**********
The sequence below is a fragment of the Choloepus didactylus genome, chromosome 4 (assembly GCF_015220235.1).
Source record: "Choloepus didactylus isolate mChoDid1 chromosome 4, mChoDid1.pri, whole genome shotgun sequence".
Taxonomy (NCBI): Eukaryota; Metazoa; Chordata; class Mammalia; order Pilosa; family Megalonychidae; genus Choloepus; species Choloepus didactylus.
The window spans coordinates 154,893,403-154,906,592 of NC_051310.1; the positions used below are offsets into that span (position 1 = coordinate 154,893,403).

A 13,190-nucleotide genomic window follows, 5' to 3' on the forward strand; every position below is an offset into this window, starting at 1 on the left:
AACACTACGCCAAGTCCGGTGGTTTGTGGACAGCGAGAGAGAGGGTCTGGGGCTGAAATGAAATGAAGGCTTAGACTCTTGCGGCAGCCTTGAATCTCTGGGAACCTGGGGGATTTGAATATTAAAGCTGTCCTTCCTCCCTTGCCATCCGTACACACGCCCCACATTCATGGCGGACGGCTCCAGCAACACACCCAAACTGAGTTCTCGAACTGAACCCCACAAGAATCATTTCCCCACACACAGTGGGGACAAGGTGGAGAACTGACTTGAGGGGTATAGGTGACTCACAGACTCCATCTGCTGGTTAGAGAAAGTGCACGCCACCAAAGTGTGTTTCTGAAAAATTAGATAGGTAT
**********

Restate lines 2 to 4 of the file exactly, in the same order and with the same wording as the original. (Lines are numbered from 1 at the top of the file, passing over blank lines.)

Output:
Source record: "Choloepus didactylus isolate mChoDid1 chromosome 4, mChoDid1.pri, whole genome shotgun sequence".
Taxonomy (NCBI): Eukaryota; Metazoa; Chordata; class Mammalia; order Pilosa; family Megalonychidae; genus Choloepus; species Choloepus didactylus.
The window spans coordinates 154,893,403-154,906,592 of NC_051310.1; the positions used below are offsets into that span (position 1 = coordinate 154,893,403).